Perspectives: Notion That Drug Costs In The United States Are Determined By Open Competition Is Fiction

Read recent commentaries about drug-cost issues.

The New York Times:
What Trump Should Actually Do About The High Cost Of Drugs

A Big Mac costs $4.40 in Britain, a ticket to see the latest superhero movie is $10 in Spain, and an iPad Pro sells for about $800 in Switzerland — prices that do not differ that much from those in New York City. But if you’re suffering from ovarian cancer or rheumatoid arthritis, the prices in the United States for leading medicines are at least twice what those same drugs cost in those other nations. The fact that Americans pay more for their drugs has long spurred anger and questions about why we spend so much. Seniors crossing the border in buses to fill their drug prescriptions in Canada or Mexico is a perennial news story. (Thomas J. Bollyky, Aaron S. Kesselheim and Joshua M. Sharfstein, 5/14)

How To Make A Dent In Crazy-High Drug Prices

There’s no good reason to pay a lot for prescription drugs that don’t work well. But that’s what lots of Americans are doing.Some drug prices far outweigh any reasonable measure of the drug’s benefit. This is frequently the case for new cancer therapies. For example, the cancer drug Erbitux costs about $10,000 per month and extends life by an average of about three months when used to treat patients with recurrent or metastatic squamous-cell carcinoma of the head and neck. And the launch price of new cancer drugs is going up 12 percent a year even though the drugs aren’t getting commensurately better. In one recent estimate, the cost of extending a cancer patient’s life by one year is increasing by $8,500 every year. (Austin Frakt, 5/11)

Los Angeles Times:
Where Do Prescription Drugs Come From? Good Luck Answering That Question

Frances Richmond, chairwoman of the Department of Regulatory and Quality Sciences at USC’s School of Pharmacy, told me that because all facets of the supply chain must meet strict FDA safety standards, it shouldn’t matter to consumers where drugs or their ingredients originate. But she acknowledged that some drug companies probably don’t want people knowing that 80% of active ingredients — yes, 80% — come from China and India. (David Lazarus, 5/15)

The Daily Caller:
Trump’s Missed Opportunity On Drug Pricing

President Trump last Friday unveiled a plan to, “Bring soaring drug prices back down to earth.” Acknowledging that the current system is broken, with drug prices beyond the reach of many patients, the President’s plan targets drug patents, pharmacy benefits managers, and drug pricing negotiated by foreign countries. Yet he misses one of the big elephants in the room, the fact that here in the US, Medicare is forbidden to negotiate what they pay for prescription drugs. Back in 2016, he was on the same page with Hillary Clinton and Bernie Sanders, wanting a change in the 2003 law banning Medicare from negotiating drug prices. (Brian Joondeph, 5/16)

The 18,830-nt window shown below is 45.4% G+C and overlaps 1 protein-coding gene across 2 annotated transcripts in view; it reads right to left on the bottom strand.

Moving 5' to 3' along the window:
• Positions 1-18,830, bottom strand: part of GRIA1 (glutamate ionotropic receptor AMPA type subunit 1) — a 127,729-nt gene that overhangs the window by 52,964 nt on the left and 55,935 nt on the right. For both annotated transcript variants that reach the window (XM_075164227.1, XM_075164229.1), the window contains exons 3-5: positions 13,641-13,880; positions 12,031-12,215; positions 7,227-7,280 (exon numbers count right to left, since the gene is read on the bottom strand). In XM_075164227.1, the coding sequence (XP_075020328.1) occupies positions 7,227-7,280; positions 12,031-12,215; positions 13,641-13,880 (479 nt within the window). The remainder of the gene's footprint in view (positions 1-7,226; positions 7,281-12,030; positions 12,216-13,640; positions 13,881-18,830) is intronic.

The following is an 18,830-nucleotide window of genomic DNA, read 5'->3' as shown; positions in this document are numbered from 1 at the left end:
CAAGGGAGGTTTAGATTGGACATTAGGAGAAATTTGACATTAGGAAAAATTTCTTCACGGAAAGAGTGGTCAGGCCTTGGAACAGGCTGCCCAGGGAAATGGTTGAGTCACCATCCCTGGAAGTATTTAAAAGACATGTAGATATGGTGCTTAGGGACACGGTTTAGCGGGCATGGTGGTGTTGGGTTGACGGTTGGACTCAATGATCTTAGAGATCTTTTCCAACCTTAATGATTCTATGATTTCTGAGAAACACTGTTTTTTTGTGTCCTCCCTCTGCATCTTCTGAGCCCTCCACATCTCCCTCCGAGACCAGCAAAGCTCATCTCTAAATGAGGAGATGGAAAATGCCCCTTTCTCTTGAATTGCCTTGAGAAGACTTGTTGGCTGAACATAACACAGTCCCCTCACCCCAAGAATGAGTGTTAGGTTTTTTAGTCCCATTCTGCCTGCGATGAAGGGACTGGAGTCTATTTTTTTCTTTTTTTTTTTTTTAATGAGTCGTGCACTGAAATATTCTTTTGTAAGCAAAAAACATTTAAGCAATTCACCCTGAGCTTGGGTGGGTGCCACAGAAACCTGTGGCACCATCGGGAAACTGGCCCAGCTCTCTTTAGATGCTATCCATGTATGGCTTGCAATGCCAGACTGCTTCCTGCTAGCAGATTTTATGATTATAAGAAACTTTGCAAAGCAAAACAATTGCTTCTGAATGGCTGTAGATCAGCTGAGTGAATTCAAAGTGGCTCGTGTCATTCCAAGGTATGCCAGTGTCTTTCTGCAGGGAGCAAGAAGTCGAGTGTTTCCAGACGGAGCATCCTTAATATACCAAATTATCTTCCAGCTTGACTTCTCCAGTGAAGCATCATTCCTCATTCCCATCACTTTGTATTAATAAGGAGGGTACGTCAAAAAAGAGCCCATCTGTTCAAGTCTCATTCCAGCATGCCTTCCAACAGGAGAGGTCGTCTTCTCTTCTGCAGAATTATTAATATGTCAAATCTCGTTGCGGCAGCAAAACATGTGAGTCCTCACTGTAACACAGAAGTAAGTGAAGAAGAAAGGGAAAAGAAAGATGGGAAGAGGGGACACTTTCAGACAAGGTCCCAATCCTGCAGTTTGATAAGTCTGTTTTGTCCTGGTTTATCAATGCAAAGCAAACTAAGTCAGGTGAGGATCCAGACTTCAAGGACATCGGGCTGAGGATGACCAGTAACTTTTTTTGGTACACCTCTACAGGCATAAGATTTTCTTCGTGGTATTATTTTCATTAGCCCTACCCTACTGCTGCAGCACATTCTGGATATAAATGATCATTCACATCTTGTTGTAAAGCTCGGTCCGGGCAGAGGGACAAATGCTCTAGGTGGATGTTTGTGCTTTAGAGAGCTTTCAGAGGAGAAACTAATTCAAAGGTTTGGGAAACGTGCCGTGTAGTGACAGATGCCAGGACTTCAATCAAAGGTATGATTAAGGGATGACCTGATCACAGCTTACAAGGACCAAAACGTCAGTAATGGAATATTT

Bangor Daily News:
Want To Lower Drug Prices? Let Medicare Negotiate.

The price of brand name drugs have increased nearly 300 percent since 2010. The price of one drug used to treat multiple sclerosis increased by more than 3,000 percent, a recent study found. Because of the high cost of prescription drugs, many Americans don’t take their medication as prescribed, which can worsen their symptoms and delay recovery. So, it is no surprise that drug prices are a top concern for many Americans. (5/15)

’60 Minutes’ Was Right About Huge Drug Prices, But Wrong About The Villain

Last Sunday, CBS’ “60 Minutes” covered a budget crisis in the small town of Rockford, Ill., sparked by an unexpected increase in health coverage for town employees. The problem: a surprise new bill for $500,000, the price for a year’s supply of one drug for two children. The town is scrambling to cut police and firefighting budgets to cover the cost. The company that makes this drug had the presence of mind to dodge an interview with correspondent Leslie Stahl. This deprived TV viewers of the image of suits stammering why they raised prices on children from $40 a vial to $40,000, or perhaps Stahl leading the sweating CEO on a tour of the town’s abandoned firehouse. Still, the villain of this story was clear: a greedy drug maker. (Leah Binder, 5/11)

This is part of the KHN Morning Briefing, a summary of health policy coverage from major news organizations. Sign up for an email subscription.

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